Growth-oriented technology startups are the engines of innovation in our society. However, regardless of their business idea, whether it is developing a blockchain- or AI-based software product, a technically superior measuring instrument, or a groundbreaking way to produce food, it is surprisingly common with startups to not know how to incorporate patenting in their company’s business strategy.
A patent is not a formula for success
Creating a tailored IP strategy for any startup is a task involving a complex set of variables to consider. For instance, it does not necessarily make business sense to patent any invention that in theory could be patentable. One example would be filing a patent for a new, alternative method for manufacturing a known product; this is something I would strongly advise clients to think over, as these types of inventions are usually not easy to copy by competitors – at least by legal means.
In this case, it could be more useful to protect the invention as a trade secret, instead of a patent. However, if you intended to present your manufacturing method to business partners or the media, it would be advisable to file for a patent beforehand.
Quality is king in a patent application
If you decide to include patenting in your IP strategy, remember that the quality of your patent applications matters more than their number. What I primarily mean by quality is detailed, broad and comprehensive claims, a complete description of the invention, clear figures, and professional prosecution.
Of course, there are those who say it’s not necessary to focus on quality. For example, given that the value of a new European patent can easily rise to hundreds of thousands of euros (PatVal EU Project 2005), it must be an easy job to raise your company’s value in the eyes of potential buyers just by filing as many patent applications as you can, right? Well, usually it doesn’t work that way.
Does your patent application have value?
After you’ve filed your patent application, you are no longer allowed to add any new content to the application. If the patent application as filed doesn’t contain any material that could be interpreted to be new and inventive with respect to the prior art, it will not be possible to obtain a patent. This means that for an informed buyer, the value of a patent application is fundamentally lower that the value of a granted patent.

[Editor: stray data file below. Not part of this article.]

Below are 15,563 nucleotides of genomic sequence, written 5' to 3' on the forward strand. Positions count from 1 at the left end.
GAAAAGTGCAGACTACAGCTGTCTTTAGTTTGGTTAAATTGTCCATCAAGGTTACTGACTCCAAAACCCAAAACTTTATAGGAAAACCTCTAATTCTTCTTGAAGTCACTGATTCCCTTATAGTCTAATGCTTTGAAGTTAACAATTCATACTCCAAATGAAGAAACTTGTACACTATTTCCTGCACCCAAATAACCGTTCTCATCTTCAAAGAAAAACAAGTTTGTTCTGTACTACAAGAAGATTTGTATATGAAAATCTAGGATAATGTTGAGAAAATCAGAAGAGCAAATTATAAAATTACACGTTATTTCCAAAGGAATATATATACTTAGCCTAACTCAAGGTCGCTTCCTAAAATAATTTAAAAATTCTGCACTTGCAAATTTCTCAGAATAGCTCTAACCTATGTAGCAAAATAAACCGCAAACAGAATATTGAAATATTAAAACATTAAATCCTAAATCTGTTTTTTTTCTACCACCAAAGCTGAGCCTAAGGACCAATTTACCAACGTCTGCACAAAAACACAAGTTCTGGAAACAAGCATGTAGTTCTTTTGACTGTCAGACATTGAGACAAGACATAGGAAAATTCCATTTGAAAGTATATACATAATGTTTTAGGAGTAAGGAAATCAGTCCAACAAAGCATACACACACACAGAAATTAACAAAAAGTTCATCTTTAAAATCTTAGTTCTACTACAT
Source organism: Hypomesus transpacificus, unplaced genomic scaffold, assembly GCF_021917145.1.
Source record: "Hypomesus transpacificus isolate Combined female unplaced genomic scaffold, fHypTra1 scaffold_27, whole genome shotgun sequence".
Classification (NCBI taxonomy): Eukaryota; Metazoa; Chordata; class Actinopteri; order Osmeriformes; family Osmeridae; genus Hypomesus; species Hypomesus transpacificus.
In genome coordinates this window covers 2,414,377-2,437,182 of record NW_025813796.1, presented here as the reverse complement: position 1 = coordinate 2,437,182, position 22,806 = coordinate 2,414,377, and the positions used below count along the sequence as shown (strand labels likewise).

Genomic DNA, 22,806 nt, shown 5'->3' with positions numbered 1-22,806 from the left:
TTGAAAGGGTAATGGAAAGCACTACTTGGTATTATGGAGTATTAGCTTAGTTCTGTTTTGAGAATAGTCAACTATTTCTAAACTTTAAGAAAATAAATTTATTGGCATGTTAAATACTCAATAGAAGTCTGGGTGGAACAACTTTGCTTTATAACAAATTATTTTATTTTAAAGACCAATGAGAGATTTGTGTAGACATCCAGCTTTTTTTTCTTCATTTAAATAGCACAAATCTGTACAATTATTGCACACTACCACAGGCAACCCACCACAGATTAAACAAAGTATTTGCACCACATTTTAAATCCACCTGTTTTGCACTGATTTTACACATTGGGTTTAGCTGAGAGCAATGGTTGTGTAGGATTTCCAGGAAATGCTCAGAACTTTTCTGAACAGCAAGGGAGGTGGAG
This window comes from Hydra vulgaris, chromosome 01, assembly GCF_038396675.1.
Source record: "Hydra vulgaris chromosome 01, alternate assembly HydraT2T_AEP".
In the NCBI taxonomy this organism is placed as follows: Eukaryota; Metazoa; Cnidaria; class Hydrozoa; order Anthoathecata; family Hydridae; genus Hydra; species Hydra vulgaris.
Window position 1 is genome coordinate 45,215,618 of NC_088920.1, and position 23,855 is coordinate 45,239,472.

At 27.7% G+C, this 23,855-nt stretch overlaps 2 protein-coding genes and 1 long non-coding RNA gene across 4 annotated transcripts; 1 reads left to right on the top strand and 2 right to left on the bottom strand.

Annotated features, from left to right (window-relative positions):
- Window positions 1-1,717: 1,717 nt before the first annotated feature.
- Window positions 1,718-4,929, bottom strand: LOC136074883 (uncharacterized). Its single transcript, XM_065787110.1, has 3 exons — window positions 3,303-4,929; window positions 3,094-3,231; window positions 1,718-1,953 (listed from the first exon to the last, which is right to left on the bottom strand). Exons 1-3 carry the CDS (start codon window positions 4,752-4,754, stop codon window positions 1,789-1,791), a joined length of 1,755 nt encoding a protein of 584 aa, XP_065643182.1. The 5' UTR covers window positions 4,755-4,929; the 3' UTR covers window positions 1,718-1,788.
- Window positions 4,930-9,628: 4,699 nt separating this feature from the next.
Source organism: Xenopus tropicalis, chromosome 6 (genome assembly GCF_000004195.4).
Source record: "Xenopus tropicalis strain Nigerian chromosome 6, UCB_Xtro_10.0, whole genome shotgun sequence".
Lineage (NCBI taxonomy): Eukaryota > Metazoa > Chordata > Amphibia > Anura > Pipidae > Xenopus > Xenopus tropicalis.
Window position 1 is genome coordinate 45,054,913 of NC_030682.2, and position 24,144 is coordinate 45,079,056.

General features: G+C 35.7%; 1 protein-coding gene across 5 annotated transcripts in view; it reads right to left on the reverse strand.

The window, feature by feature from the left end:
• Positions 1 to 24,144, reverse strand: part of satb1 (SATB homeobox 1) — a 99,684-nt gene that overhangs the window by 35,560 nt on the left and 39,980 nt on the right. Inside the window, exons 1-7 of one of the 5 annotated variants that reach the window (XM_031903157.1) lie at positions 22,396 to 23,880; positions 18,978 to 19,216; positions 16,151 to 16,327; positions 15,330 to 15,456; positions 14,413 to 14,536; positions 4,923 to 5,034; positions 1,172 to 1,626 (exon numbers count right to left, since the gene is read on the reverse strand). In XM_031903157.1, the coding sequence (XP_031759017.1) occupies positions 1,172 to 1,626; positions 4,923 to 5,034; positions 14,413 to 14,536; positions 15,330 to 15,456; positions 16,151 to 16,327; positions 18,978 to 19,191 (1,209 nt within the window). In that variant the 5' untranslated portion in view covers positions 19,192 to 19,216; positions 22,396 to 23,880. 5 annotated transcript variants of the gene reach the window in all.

However, if your application has been drafted keeping quality aspects in mind, these requirements of novelty and inventive step would already be taken into consideration in the drafting process, and thus the novelty and inventive step of your invention will be easier to defend.
On the other hand, you are allowed to re-specify the scope of protection of your patent application during the examination stage within the limits of the features presented in the application as filed. This possibility may prove to be a real advantage, as it gives you the opportunity to build a patent family based on your application by filing divisional applications before the first application proceeds to grant.
By making sure your applications are drafted to satisfy the highest quality standards, you can increase your likelihood of obtaining a valuable patent family based on each application, with a broad scope of protection covering all relevant aspects in their specific technical field.
Stable foundation of a patent
As to granted patents, it’s worth keeping in mind that if your patent lacks substance, it will be more difficult to license or make use of the exclusive right conferred by the patent, because in case of an infringement the infringer would most likely attempt to invalidate the patent.
To be able to avoid such post-grant invalidation, it’s important that the patent has been built on a stable foundation. The cornerstones of this foundation are the novelty and inventive step of the invention, but also a complete description and prosecution formalities. As informed buyers are usually prepared to perform an in-depth analysis of the patents and patent applications, some seemingly small mistakes made in the prosecution stage may very well end up being detrimental to the value of the patent portfolio at this point.
Protect the seeds of growth
To sum it all up, quality is decisively important in patenting if you want to create more value before selling your business. In addition, quality also plays a key role if, instead of creating value, you’d rather be looking to gain long-term international growth.
In many cases, the growth of established technology companies is actually based on the patents they filed during their early years to protect the company’s core technology. If they are not drafted properly, these patents will be vulnerable to challenges and attacks from competitors, essentially weakening the patent owner’s opportunities for growth and freedom to operate.
You can read more about quality in a patent application in our previous blog ”Arvokkaan patentin resepti” (in Finnish) by Folke Johansson (Director, Patent Department) and Tomi Konkonen (Team Leader, ICT and Electrical Engineering).